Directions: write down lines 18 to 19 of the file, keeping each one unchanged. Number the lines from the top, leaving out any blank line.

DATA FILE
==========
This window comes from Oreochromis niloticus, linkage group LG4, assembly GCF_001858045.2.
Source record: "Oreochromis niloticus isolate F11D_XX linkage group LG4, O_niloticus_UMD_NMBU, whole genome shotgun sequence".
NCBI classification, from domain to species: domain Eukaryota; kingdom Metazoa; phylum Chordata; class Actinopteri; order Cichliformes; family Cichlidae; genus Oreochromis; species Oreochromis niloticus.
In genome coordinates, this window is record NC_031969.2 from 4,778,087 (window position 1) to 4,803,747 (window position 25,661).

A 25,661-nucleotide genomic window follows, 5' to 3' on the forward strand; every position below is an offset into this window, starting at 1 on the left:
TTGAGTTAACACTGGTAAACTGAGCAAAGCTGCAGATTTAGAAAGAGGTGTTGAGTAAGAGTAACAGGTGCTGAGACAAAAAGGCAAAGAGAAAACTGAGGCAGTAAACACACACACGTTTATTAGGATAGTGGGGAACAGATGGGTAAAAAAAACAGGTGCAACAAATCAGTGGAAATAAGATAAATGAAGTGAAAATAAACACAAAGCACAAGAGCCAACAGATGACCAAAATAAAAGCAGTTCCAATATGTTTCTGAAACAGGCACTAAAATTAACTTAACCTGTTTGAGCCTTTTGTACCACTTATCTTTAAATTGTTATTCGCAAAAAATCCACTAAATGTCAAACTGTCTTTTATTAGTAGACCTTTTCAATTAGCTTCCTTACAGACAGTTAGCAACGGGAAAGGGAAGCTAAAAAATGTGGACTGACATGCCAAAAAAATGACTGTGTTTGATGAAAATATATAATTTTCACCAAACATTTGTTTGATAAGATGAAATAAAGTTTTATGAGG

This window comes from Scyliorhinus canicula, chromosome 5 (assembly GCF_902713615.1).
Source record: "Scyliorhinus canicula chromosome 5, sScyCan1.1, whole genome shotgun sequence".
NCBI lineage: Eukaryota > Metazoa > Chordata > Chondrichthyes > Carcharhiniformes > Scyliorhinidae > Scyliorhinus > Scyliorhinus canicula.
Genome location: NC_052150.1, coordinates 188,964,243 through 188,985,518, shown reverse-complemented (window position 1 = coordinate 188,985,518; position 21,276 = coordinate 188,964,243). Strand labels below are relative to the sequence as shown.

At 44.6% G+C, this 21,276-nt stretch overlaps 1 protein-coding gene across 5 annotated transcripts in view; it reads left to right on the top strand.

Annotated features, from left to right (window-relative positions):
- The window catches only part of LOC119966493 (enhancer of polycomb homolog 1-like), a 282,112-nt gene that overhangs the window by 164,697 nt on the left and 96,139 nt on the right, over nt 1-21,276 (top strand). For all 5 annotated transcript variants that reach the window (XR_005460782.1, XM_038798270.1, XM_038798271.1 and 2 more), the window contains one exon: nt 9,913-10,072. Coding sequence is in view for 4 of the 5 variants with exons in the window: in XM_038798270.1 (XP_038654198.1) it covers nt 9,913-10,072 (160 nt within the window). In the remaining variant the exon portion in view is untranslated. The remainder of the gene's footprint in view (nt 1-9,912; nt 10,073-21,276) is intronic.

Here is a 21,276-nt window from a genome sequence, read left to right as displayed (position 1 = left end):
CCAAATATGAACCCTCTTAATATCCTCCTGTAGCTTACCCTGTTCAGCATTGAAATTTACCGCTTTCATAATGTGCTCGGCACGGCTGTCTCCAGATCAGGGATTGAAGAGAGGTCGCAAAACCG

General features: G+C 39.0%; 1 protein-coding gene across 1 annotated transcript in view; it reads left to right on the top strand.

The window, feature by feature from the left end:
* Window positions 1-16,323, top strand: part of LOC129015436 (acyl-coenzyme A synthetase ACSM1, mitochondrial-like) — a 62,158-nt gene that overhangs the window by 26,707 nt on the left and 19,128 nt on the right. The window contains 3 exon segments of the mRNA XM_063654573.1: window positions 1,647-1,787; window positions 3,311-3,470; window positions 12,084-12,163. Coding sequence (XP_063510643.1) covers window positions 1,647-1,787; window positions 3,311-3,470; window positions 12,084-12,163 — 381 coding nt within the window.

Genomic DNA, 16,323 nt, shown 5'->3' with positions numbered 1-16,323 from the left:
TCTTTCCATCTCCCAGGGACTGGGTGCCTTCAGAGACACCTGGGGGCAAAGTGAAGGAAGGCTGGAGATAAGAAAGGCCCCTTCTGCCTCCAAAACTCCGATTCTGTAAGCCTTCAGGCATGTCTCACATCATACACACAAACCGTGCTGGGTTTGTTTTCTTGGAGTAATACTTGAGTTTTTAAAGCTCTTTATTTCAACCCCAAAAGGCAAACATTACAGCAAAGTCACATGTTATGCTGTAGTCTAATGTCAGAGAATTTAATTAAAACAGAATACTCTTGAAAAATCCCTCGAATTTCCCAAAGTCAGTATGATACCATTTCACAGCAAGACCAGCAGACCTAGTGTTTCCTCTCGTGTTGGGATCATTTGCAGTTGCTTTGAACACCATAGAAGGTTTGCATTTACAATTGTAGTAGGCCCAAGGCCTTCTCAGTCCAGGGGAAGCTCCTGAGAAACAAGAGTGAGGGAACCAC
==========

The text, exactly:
* Window positions 1-16,323, top strand: part of LOC129015436 (acyl-coenzyme A synthetase ACSM1, mitochondrial-like) — a 62,158-nt gene that overhangs the window by 26,707 nt on the left and 19,128 nt on the right. The window contains 3 exon segments of the mRNA XM_063654573.1: window positions 1,647-1,787; window positions 3,311-3,470; window positions 12,084-12,163. Coding sequence (XP_063510643.1) covers window positions 1,647-1,787; window positions 3,311-3,470; window positions 12,084-12,163 — 381 coding nt within the window.

Genomic DNA, 16,323 nt, shown 5'->3' with positions numbered 1-16,323 from the left: